This is the statist racial capitalism that sees businesspeople in KwaZulu Natal demanding crude measures to allocate economic opportunity to black Africans to the exclusion of Indians. You will note that theirs is not an argument about broad-based empowerment. This lobby does not seek for business opportunities to be channelled to the most disadvantaged members of society. Under their logic, a black multi-millionaire deserves preference over a young, struggling ‘Indian’ small businesswoman. These demands for tenders are the most disturbing manifestation of an emergent neo-volkskapitalisme, based as they are on the politics of resentment at the expense of the economics of inclusion.
This neo-volkskapitalisme is seen in arguments advanced in that curious debate about the financing of luxury retailer Luminance by the National Empowerment Fund. I think that venture has reasonable prospects for profitability. Even development financiers should diversify their portfolios, which might mean some investments that could be hardly described as social enterprise. These are the arguments I might have used on the proposition side of that debate. Yet, the dominant arguments focused on how there were not enough black people, especially women, in luxury retail. The neo-volkskapitalisme disciples want Ms Dhlomo, with the support of the state, to become the black Rupert much as the Broederbond desired the creation of an Afrikaner Rhodes. That this was an opportunity to put pressure on Ms Dhlomo to integrate local design talent even more deeply into her business, a requirement that would fall squarely within the government’s own Industrial Policy Action Plan, was generally lost in the debate. This is how state intervention is blunted in the neo-volkskapitaliste vision.
Where we have complex questions about beneficiation in the iron-ore and steel value chain, we are treated to a side-show about mineral rights that consumes decision-makers’ energy and diverts minds from the real issue of how to get cheap steel to South African manufacturers. Viewing economic policy from this lens becomes only about racial aesthetics, not making crucial compromises for the future.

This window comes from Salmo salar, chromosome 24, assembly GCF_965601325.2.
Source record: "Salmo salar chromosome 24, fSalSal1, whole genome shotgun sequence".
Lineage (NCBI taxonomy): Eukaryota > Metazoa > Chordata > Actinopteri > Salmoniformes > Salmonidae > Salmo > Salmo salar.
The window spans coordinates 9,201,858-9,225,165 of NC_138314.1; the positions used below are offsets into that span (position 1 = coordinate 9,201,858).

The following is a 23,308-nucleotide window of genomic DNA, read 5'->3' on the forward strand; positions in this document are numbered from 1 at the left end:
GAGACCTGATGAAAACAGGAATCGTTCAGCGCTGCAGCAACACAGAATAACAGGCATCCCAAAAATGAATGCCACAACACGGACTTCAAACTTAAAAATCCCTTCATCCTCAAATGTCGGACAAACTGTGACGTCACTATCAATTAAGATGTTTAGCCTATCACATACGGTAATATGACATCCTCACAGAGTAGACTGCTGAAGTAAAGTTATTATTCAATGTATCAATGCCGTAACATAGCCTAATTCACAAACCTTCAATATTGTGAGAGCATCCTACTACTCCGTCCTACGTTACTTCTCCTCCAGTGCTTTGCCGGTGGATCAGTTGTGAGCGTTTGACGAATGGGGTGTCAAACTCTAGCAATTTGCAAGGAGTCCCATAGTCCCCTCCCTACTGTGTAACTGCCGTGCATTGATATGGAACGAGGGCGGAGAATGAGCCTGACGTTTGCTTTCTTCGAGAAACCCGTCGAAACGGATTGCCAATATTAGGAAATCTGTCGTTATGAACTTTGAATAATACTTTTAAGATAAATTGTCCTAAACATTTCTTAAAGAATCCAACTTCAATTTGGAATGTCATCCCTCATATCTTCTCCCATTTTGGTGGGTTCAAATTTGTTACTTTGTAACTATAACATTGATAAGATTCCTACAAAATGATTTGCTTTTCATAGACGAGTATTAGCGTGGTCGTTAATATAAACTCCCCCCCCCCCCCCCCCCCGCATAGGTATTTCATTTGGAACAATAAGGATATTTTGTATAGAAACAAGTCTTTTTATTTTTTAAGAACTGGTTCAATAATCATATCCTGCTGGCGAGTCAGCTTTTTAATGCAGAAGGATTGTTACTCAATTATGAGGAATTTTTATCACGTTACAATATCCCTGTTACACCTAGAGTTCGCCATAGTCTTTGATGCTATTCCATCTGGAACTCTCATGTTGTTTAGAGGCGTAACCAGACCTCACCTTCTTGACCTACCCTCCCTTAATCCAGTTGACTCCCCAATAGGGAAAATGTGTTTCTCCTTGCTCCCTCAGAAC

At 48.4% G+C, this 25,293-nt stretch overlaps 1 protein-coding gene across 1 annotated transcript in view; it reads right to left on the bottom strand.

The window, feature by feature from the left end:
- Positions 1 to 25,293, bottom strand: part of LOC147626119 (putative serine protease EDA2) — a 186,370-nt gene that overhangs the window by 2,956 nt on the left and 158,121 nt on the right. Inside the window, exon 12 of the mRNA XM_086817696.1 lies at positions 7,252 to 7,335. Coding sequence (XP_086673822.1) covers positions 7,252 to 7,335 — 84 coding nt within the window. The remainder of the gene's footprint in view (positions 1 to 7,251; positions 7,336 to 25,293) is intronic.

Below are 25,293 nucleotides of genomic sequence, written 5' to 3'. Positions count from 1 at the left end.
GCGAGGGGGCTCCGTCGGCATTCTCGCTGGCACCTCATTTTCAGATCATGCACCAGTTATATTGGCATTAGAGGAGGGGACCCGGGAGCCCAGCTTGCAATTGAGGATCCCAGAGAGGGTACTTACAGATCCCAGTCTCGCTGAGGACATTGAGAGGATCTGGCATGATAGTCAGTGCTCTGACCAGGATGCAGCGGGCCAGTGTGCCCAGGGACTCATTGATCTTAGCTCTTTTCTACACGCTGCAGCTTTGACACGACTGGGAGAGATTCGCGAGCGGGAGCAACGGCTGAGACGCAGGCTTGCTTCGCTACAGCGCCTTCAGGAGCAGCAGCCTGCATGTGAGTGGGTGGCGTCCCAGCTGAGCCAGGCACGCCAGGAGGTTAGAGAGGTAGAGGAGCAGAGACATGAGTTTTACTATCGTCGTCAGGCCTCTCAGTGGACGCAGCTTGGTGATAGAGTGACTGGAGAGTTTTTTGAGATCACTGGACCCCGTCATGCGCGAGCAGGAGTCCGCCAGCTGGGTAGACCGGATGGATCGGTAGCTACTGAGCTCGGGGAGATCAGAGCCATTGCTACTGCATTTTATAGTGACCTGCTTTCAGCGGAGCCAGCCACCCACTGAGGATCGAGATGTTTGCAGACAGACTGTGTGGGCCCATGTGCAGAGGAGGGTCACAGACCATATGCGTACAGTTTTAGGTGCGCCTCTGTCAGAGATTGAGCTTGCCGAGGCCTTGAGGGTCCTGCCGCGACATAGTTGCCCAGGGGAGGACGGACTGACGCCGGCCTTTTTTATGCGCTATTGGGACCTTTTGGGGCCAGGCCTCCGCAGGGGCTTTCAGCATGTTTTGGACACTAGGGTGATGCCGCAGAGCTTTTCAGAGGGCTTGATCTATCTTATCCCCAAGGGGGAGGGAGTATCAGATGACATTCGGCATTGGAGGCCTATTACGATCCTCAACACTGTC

The youth wage subsidy, by no means the only solution to dealing with youth unemployment but an idea that deserves a chance, is stalled because some among us believe that the government should create jobs, and should not have to spend resources providing the incentives to the private sector to do so. And if the government can’t create jobs, it must provide welfare. Social assistance becomes not a mechanism to help people engage robustly in the economy, and to also catch them when they fall, but an end in itself. The left might have no time for kapitalisme, but they believe the state should be at the core of the volk’s economic lives without much thought to the unintended consequences of such state dependence.
The reality is that there might not be much to salvage from the old country, especially in a globalised world that demands the optimisation of comparative advantage without much reference to the politics of identity. Of course, there is a way to deal with distributional concerns even in this world, which is why a vision of inclusive growth is the most sound basis for economic policy. We now know that volkskapitalisme was, in the end, not even about the volk but a moderately successful elite project based on mass exploitation. Yet today, the dominant voices in our discourse are those of failed oligarchs like Julius Malema and neo-volkskapitalisme disciples like Jimmy Manyi.
For our future, the foundational idea cannot be the creation a new racially-defined elite, with the hope that wealth trickles down (Because this new elite will be patriotic? Yeah, right!) but to create ladders of economic opportunity that can be accessed on an impersonal, meritocratic basis. Looking forward into the ‘adult years’ of our democracy, what is needed is an economic constitution that speaks to a just, entrepreneurial and open society. DM